Arginine is the substrate from which nitric oxide is created, but this may be a false positive; the enzyme that creates nitric oxide is already saturated, and adding further substrate should not logically induce any changes. That being said, arginine does increase nitric oxide at times, and this appears to be due to extracellular arginine concentrations; this leads to the assumption that the ability of arginine to act on the alpha-2-adrenergic receptors stimulates nitric oxide; however, arginine is weak at doing this (the EC50, aka the concentration that half-activates the receptor, is 1mM, but supplemental arginine only reaches roughly half of that). So although required for nitric oxide production, it is mechanistically weak and unreliable at inducing it.

    Surprisingly, arginine appears to be quite beneficial for those with impaired glucose tolerance and type 2 diabetes. It appears that in these instances, the arginase enzyme (which converts arginine into ornithine) is increased and may cause a relative deficiency of arginine; thus supplemental L-arginine does appear to fairly reliablu improve blood-vessel health and nitric-oxide production.

    Finally, L-ornithine and L-arginine are mimicked and outperformed by L-Citrulline. Citrulline converts to arginine in the body, and arginine can convert to ornithine; citrulline has been noted to increase levels of all three amino acids in the body, is better absorbed with fewer intestinal side effects, and lasts longer in the blood than does L-arginine (as conversion of citrulline to arginine has a rate limit, extra citrulline forms a free floating "pool" in the blood waiting for conversion).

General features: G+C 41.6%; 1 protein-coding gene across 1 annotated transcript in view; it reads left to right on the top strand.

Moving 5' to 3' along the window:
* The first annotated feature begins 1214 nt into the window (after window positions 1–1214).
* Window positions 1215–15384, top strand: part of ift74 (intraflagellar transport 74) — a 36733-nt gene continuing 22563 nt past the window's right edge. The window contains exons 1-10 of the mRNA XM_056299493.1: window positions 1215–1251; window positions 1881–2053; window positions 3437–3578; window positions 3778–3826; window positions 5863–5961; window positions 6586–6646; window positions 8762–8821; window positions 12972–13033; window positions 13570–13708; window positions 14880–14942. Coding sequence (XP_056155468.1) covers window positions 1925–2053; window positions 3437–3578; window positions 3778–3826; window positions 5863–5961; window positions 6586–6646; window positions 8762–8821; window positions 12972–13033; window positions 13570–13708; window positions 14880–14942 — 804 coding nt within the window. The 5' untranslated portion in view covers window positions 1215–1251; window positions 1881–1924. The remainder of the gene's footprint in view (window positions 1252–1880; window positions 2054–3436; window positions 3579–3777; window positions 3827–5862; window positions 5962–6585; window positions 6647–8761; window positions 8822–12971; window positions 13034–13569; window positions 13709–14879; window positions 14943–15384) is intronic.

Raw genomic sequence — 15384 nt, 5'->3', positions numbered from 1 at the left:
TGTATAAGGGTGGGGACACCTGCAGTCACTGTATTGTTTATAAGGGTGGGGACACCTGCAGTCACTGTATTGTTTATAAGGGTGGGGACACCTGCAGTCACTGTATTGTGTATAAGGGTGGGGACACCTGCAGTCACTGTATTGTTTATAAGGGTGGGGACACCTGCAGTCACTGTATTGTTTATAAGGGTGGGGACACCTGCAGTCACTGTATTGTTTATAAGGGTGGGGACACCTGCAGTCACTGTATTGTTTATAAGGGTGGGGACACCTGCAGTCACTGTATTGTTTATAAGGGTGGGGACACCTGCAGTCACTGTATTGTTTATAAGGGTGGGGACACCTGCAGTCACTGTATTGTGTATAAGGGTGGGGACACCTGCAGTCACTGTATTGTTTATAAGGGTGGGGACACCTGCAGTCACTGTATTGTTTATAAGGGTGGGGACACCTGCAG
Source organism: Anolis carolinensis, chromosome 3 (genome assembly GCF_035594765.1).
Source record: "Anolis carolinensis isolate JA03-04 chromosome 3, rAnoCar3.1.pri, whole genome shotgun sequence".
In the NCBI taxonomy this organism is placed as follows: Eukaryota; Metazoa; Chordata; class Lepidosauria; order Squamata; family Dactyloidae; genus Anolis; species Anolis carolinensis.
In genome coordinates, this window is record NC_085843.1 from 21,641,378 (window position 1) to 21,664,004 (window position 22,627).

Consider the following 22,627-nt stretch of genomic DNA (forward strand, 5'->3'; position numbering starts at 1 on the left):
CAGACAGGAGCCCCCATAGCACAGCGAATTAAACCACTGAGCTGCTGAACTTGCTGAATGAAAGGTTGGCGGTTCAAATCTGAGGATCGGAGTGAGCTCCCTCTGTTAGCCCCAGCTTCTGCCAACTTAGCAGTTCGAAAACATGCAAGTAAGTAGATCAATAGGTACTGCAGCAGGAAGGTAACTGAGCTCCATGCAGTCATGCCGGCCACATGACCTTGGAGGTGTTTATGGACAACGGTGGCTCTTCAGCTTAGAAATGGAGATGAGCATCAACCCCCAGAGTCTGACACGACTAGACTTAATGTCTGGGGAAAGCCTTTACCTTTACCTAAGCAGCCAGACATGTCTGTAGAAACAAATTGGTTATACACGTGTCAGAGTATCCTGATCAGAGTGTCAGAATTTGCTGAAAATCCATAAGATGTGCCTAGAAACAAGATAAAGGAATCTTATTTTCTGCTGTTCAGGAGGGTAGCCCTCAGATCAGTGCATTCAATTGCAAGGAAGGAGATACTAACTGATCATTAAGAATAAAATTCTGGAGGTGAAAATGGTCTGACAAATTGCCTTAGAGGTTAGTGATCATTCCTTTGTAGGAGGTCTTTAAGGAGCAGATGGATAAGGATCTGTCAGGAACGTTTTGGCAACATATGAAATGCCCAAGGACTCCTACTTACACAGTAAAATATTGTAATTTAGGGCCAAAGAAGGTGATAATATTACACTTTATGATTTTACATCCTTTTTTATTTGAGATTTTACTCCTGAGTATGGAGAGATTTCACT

Arginine has unreliable benefits for nitric oxide production, while ornithine has somewhat more reliable benefits for reducing fatigue and ammonia concentrations; citrulline is better at both of these goals and is likely the best supplement option.

    Agmatine is a very interesting, novel neurotransmitter. First of all, it activates production of nitric oxide via the alpha-2 adrenergic receptors more potently than arginine does, and is likely to be better for producing nitric oxide.

    Agmatine has roles as an NMDA antagonist, a neuronal nitric oxide inhibitor (not related to "the pump" in any way), and a serotonin receptor signal enhancer, and is an activator of both alpha-2-adrenergic receptors and imidazoline receptors. Agmatine may directly block calcium channels, and can indirectly inhibit potassium channels.